Ireland should be UK's friend, not foe
We will know more detail when the British government finally publishes its White Paper on Brexit later this week, but what has emerged from last Friday's meeting of Theresa May's cabinet is encouraging.
Not least is the fact that she appears to have at last faced down the several members of her government who have long been in open defiance on the issue, criticising every attempt to work out a deal with Brussels but offering no solutions themselves. Now it appears they have agreed to back a soft Brexit that would include a free trade area with a common set of rules in which the UK would remain aligned to existing EU regulations on industrial goods and agriculture. (Acceptance of any new EU rules would be a decision for the UK parliament).
Of course, the British prime minister still has to sell this to the rest of her parliamentary party and the DUP. Some provisions to restrict migrants ("ending free movement") will help persuade the hard Brexiteers but allowances for labour movement will not. And though services - the most important part of the British economy - are excluded, her opponents will fear restrictions on new trade deals with other countries, specifically the US. A suggestion not included in the published 12-point summary, but widely speculated on, that the UK would collect tariffs on behalf of the EU under a new "facilitated custom arrangement", will not find favour either, especially as hardliners suspect monitoring such activity may provide a continuing role in the UK for the European Court.
If parliament accepts her plan, however, the next step is to bring it to Europe. The chief EU negotiator, Michel Barnier, has given little away from that quarter other than to say that what is required is a workable solution. From the Irish point of view, this would appear to be what the British government is proposing, with a frictionless border on the island of Ireland, making a backstop unnecessary, but providing one anyway. So it is clear, as it has been from the beginning of the process, that this country should try to continue to play the part of a friend in court to Britain and do everything possible to see that positive aspects of any proposal are not scuppered by residual anger at Britain or any misguided desire for revenge.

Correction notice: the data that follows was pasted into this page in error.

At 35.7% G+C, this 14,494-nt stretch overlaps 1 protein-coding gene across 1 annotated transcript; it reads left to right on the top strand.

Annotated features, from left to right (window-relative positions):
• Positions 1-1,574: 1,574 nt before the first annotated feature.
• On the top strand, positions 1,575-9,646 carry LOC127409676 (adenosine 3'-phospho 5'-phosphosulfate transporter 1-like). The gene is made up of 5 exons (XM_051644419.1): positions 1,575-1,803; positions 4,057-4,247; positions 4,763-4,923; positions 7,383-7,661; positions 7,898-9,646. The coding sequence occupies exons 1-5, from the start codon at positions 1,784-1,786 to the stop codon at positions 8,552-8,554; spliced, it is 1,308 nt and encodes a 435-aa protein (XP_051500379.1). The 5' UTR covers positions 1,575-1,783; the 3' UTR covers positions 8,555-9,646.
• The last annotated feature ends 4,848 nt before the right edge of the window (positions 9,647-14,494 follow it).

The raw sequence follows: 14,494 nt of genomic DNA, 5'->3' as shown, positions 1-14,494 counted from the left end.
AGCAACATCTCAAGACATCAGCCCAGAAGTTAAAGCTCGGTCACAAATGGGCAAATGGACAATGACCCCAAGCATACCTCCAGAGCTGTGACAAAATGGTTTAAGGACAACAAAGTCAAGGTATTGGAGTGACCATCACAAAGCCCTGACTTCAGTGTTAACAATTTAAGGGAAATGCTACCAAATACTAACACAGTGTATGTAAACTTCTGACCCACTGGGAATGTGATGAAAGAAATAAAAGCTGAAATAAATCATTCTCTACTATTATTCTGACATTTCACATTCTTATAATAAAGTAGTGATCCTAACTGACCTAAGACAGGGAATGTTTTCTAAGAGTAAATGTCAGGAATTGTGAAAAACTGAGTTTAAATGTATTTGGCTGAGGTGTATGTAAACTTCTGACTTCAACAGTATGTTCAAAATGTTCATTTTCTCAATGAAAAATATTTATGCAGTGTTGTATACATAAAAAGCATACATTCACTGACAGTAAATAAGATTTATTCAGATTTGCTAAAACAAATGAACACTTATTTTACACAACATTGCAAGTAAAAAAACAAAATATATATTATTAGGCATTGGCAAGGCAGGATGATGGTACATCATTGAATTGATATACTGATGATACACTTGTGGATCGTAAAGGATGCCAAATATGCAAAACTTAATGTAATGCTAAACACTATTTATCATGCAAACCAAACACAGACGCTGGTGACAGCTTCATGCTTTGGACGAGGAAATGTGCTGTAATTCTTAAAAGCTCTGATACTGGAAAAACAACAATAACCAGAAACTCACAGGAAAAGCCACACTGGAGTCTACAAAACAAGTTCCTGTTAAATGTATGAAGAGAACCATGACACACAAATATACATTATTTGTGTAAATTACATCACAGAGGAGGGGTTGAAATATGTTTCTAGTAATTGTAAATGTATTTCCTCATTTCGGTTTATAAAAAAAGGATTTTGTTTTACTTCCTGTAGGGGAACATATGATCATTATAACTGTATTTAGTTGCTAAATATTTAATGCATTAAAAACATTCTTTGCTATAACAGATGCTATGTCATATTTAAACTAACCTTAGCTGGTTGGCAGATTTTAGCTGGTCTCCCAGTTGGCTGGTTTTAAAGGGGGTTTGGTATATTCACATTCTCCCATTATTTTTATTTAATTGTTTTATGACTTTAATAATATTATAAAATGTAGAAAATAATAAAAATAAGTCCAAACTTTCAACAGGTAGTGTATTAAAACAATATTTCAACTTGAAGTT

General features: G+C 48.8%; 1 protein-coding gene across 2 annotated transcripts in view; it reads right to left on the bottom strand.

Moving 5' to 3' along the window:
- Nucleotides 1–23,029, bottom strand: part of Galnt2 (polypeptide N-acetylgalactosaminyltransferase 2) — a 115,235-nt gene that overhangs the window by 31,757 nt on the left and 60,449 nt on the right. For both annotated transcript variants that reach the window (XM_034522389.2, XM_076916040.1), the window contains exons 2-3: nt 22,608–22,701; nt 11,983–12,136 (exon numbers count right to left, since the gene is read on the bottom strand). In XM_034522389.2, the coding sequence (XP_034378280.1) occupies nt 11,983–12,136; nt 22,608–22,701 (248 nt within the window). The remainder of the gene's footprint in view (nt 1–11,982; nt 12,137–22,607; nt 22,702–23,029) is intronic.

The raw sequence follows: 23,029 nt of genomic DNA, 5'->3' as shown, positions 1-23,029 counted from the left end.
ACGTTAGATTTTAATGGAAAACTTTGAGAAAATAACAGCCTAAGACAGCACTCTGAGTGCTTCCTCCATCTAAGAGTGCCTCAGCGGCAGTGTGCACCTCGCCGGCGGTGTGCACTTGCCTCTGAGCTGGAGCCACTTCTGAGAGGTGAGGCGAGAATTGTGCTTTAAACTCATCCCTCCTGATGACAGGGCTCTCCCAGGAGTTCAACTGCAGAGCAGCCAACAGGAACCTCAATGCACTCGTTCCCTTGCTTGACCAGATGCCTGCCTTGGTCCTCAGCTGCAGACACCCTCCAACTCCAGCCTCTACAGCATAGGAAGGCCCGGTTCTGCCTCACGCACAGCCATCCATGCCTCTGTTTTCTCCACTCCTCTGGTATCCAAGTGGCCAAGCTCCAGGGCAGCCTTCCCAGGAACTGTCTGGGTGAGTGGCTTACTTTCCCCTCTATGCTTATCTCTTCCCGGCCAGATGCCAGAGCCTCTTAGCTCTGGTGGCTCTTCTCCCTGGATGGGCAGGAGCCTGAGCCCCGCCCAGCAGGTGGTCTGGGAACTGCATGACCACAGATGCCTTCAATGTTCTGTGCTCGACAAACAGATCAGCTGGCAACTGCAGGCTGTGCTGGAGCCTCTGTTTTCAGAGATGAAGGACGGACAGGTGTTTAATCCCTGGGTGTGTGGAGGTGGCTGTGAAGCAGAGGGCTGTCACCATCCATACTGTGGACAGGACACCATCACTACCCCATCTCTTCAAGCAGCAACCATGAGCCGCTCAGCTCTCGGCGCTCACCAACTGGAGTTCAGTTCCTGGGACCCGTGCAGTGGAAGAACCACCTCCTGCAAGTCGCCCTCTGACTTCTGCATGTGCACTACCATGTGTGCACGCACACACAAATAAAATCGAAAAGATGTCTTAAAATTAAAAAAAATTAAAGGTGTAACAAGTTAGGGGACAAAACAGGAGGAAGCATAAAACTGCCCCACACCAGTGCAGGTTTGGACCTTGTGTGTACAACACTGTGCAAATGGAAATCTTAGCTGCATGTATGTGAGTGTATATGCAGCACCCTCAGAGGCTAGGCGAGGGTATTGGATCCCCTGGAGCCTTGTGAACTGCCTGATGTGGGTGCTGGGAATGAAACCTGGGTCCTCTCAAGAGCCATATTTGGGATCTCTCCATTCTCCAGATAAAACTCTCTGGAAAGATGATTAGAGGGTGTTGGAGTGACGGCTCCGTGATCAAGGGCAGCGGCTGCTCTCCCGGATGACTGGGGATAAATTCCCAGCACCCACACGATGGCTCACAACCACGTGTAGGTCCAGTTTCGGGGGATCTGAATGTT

It is in our interests that there is a soft Brexit so that not just north-south trade continues unimpeded, but more importantly, that the same applies to the significant trade between this country and Britain as a whole. To that end, perhaps the visit here this week of the two young royals, the Duke and Duchess of Sussex, otherwise affectionately known as Harry and Meghan, will help. Of late, as we have become a bit more grown up and confident in our own national identity, visits to Ireland by members of the British royal family have engendered nothing but good feeling.
In that spirit, the Taoiseach should approach the next stage of the Brexit process with positivity and try to avoid the kind of stupidity and unthinking crassness that saw him align himself with Donald Trump's characterisation the media as, what Stalin and many other dictators called, the enemies of the people, so that should the Mueller report make adverse findings against him, he will have prepared the ground to declare the findings as fake news. That utterance by the Taoiseach was unworthy of him, and we can only hope it was nothing more than an unfortunate gaffe which he genuinely regrets. And now he can move forward in a new and more constructive and optimistic manner.